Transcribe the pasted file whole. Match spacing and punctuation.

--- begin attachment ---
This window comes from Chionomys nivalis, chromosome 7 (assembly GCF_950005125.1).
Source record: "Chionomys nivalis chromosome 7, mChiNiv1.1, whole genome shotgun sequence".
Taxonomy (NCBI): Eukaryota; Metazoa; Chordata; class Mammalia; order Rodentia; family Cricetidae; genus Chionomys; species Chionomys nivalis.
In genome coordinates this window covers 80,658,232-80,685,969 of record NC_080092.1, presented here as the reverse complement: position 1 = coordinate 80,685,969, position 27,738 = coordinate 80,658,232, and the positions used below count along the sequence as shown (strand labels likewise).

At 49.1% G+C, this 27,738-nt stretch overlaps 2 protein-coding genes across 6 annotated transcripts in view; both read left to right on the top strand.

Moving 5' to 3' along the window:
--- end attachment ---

This window comes from Chionomys nivalis, chromosome 7 (assembly GCF_950005125.1).
Source record: "Chionomys nivalis chromosome 7, mChiNiv1.1, whole genome shotgun sequence".
Taxonomy (NCBI): Eukaryota; Metazoa; Chordata; class Mammalia; order Rodentia; family Cricetidae; genus Chionomys; species Chionomys nivalis.
In genome coordinates this window covers 80,658,232-80,685,969 of record NC_080092.1, presented here as the reverse complement: position 1 = coordinate 80,685,969, position 27,738 = coordinate 80,658,232, and the positions used below count along the sequence as shown (strand labels likewise).

At 49.1% G+C, this 27,738-nt stretch overlaps 2 protein-coding genes across 6 annotated transcripts in view; both read left to right on the top strand.

Moving 5' to 3' along the window: